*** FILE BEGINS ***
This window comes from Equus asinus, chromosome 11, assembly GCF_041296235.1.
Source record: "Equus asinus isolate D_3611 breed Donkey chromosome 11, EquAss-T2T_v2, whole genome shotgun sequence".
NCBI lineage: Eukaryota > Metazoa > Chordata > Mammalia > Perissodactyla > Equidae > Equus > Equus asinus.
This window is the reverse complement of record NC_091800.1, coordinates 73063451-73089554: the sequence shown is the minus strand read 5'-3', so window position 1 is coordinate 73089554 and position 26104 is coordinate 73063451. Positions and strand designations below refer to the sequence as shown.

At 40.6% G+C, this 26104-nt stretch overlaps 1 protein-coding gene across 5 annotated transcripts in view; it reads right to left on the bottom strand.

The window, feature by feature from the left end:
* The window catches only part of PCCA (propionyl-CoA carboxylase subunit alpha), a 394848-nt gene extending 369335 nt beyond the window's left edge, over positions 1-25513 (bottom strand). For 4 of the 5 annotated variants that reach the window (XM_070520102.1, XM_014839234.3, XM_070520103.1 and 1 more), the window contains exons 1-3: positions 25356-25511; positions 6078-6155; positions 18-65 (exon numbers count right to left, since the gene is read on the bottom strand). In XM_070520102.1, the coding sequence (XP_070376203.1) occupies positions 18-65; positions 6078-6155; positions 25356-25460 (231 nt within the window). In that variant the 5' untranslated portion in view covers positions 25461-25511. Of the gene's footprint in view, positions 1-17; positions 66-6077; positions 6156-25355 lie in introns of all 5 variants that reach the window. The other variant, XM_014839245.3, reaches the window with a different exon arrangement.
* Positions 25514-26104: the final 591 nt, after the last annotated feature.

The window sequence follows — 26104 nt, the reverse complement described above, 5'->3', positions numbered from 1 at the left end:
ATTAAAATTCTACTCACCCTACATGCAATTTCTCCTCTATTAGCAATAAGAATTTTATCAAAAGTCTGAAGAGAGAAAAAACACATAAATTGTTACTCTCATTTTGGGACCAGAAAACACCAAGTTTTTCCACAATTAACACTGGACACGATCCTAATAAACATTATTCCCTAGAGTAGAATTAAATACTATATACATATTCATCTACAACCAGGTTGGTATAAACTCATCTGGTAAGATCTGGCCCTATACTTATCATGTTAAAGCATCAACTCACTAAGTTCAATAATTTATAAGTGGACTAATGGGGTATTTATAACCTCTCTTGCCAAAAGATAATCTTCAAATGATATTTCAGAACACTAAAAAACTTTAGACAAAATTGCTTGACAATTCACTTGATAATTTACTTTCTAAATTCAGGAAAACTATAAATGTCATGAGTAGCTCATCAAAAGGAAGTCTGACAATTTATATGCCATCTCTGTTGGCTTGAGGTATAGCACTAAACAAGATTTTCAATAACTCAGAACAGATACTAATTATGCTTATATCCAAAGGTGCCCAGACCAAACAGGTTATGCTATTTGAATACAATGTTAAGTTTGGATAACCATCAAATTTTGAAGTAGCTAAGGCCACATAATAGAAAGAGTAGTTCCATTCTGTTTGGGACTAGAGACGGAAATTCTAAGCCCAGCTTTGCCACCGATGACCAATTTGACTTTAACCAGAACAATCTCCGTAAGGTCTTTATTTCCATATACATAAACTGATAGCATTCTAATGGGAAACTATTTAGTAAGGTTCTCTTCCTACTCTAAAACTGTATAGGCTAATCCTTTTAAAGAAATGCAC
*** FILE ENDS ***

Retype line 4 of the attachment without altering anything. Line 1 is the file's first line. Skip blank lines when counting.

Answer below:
This window is the reverse complement of record NC_091800.1, coordinates 73063451-73089554: the sequence shown is the minus strand read 5'-3', so window position 1 is coordinate 73089554 and position 26104 is coordinate 73063451. Positions and strand designations below refer to the sequence as shown.